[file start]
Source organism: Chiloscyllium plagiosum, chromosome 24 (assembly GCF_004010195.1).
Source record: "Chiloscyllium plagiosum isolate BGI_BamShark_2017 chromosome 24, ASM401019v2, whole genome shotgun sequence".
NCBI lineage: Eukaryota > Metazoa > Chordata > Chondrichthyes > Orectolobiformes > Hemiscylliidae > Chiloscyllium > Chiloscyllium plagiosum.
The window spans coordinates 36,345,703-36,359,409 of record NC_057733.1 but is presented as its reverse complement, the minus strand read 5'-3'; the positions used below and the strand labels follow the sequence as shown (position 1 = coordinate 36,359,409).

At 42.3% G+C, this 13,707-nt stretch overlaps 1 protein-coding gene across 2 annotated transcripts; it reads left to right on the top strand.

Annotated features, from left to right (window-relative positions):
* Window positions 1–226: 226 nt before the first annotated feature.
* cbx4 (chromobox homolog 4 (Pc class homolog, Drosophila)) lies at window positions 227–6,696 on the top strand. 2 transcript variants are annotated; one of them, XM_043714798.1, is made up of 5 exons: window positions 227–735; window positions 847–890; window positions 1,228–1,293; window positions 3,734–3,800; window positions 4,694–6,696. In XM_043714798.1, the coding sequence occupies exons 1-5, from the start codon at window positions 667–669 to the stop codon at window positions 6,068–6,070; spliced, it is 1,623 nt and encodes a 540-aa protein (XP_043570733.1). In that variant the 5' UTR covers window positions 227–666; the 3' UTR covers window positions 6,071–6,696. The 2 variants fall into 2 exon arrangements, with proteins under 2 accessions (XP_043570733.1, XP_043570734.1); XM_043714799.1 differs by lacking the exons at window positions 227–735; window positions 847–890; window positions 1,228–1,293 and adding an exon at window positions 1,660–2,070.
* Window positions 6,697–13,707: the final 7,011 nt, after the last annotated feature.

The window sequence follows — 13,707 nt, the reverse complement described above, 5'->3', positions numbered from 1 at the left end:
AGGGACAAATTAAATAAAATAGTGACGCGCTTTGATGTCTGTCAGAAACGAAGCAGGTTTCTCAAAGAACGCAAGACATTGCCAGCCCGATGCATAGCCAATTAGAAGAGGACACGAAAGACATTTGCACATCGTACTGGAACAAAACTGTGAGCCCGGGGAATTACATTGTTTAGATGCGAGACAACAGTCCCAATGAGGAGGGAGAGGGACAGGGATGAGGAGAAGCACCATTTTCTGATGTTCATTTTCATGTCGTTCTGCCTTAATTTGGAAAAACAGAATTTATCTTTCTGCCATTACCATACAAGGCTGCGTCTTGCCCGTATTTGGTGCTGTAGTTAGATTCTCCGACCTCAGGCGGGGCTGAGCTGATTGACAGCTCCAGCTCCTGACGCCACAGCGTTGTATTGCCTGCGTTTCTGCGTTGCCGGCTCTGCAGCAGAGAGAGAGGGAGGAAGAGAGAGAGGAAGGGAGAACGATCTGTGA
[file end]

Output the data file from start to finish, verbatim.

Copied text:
Source organism: Chiloscyllium plagiosum, chromosome 24 (assembly GCF_004010195.1).
Source record: "Chiloscyllium plagiosum isolate BGI_BamShark_2017 chromosome 24, ASM401019v2, whole genome shotgun sequence".
NCBI lineage: Eukaryota > Metazoa > Chordata > Chondrichthyes > Orectolobiformes > Hemiscylliidae > Chiloscyllium > Chiloscyllium plagiosum.
The window spans coordinates 36,345,703-36,359,409 of record NC_057733.1 but is presented as its reverse complement, the minus strand read 5'-3'; the positions used below and the strand labels follow the sequence as shown (position 1 = coordinate 36,359,409).

At 42.3% G+C, this 13,707-nt stretch overlaps 1 protein-coding gene across 2 annotated transcripts; it reads left to right on the top strand.

Annotated features, from left to right (window-relative positions):
* Window positions 1–226: 226 nt before the first annotated feature.
* cbx4 (chromobox homolog 4 (Pc class homolog, Drosophila)) lies at window positions 227–6,696 on the top strand. 2 transcript variants are annotated; one of them, XM_043714798.1, is made up of 5 exons: window positions 227–735; window positions 847–890; window positions 1,228–1,293; window positions 3,734–3,800; window positions 4,694–6,696. In XM_043714798.1, the coding sequence occupies exons 1-5, from the start codon at window positions 667–669 to the stop codon at window positions 6,068–6,070; spliced, it is 1,623 nt and encodes a 540-aa protein (XP_043570733.1). In that variant the 5' UTR covers window positions 227–666; the 3' UTR covers window positions 6,071–6,696. The 2 variants fall into 2 exon arrangements, with proteins under 2 accessions (XP_043570733.1, XP_043570734.1); XM_043714799.1 differs by lacking the exons at window positions 227–735; window positions 847–890; window positions 1,228–1,293 and adding an exon at window positions 1,660–2,070.
* Window positions 6,697–13,707: the final 7,011 nt, after the last annotated feature.

The window sequence follows — 13,707 nt, the reverse complement described above, 5'->3', positions numbered from 1 at the left end:
AGGGACAAATTAAATAAAATAGTGACGCGCTTTGATGTCTGTCAGAAACGAAGCAGGTTTCTCAAAGAACGCAAGACATTGCCAGCCCGATGCATAGCCAATTAGAAGAGGACACGAAAGACATTTGCACATCGTACTGGAACAAAACTGTGAGCCCGGGGAATTACATTGTTTAGATGCGAGACAACAGTCCCAATGAGGAGGGAGAGGGACAGGGATGAGGAGAAGCACCATTTTCTGATGTTCATTTTCATGTCGTTCTGCCTTAATTTGGAAAAACAGAATTTATCTTTCTGCCATTACCATACAAGGCTGCGTCTTGCCCGTATTTGGTGCTGTAGTTAGATTCTCCGACCTCAGGCGGGGCTGAGCTGATTGACAGCTCCAGCTCCTGACGCCACAGCGTTGTATTGCCTGCGTTTCTGCGTTGCCGGCTCTGCAGCAGAGAGAGAGGGAGGAAGAGAGAGAGGAAGGGAGAACGATCTGTGA